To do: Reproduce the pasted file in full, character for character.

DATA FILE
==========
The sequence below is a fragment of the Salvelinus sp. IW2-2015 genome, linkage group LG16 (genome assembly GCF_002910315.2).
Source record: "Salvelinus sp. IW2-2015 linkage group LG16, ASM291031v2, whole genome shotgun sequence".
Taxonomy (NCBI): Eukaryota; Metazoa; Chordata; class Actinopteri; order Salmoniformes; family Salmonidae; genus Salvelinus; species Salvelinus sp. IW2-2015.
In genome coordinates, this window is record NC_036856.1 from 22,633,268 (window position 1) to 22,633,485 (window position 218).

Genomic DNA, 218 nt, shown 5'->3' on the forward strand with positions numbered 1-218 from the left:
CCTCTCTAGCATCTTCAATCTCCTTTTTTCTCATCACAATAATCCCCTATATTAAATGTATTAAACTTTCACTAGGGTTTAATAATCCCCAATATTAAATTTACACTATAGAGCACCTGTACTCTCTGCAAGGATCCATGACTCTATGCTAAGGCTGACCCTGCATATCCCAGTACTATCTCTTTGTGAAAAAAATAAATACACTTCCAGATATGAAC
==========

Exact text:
The sequence below is a fragment of the Salvelinus sp. IW2-2015 genome, linkage group LG16 (genome assembly GCF_002910315.2).
Source record: "Salvelinus sp. IW2-2015 linkage group LG16, ASM291031v2, whole genome shotgun sequence".
Taxonomy (NCBI): Eukaryota; Metazoa; Chordata; class Actinopteri; order Salmoniformes; family Salmonidae; genus Salvelinus; species Salvelinus sp. IW2-2015.
In genome coordinates, this window is record NC_036856.1 from 22,633,268 (window position 1) to 22,633,485 (window position 218).

Genomic DNA, 218 nt, shown 5'->3' on the forward strand with positions numbered 1-218 from the left:
CCTCTCTAGCATCTTCAATCTCCTTTTTTCTCATCACAATAATCCCCTATATTAAATGTATTAAACTTTCACTAGGGTTTAATAATCCCCAATATTAAATTTACACTATAGAGCACCTGTACTCTCTGCAAGGATCCATGACTCTATGCTAAGGCTGACCCTGCATATCCCAGTACTATCTCTTTGTGAAAAAAATAAATACACTTCCAGATATGAAC